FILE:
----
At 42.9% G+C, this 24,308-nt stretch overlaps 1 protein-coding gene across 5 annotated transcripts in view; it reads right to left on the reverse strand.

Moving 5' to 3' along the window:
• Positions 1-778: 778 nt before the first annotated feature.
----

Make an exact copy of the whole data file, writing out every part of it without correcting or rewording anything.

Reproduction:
At 42.9% G+C, this 24,308-nt stretch overlaps 1 protein-coding gene across 5 annotated transcripts in view; it reads right to left on the reverse strand.

Moving 5' to 3' along the window:
• Positions 1-778: 778 nt before the first annotated feature.